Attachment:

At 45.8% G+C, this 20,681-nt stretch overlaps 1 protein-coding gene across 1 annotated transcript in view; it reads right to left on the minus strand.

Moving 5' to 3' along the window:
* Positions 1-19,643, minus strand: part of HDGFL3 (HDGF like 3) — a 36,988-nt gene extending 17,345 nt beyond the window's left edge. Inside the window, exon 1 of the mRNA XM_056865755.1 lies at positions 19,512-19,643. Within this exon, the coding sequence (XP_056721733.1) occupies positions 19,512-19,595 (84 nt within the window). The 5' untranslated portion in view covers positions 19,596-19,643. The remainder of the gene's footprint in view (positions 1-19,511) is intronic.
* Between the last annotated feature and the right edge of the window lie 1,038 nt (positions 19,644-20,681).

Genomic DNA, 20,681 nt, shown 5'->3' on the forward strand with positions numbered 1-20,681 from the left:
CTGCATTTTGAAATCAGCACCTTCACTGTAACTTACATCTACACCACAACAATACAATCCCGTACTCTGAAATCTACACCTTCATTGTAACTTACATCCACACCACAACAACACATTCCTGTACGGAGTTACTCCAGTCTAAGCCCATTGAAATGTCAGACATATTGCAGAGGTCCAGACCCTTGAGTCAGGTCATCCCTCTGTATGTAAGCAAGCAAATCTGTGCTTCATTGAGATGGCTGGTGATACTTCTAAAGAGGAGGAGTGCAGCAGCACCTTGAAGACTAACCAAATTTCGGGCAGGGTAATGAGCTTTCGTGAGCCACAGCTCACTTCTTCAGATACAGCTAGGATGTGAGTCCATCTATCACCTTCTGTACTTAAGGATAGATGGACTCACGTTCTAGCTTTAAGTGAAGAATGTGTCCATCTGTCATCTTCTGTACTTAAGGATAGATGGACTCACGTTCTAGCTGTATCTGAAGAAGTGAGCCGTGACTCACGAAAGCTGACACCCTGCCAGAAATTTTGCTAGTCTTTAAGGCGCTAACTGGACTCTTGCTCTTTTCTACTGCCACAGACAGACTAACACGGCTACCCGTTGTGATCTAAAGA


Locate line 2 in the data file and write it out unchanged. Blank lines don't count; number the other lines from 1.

Moving 5' to 3' along the window: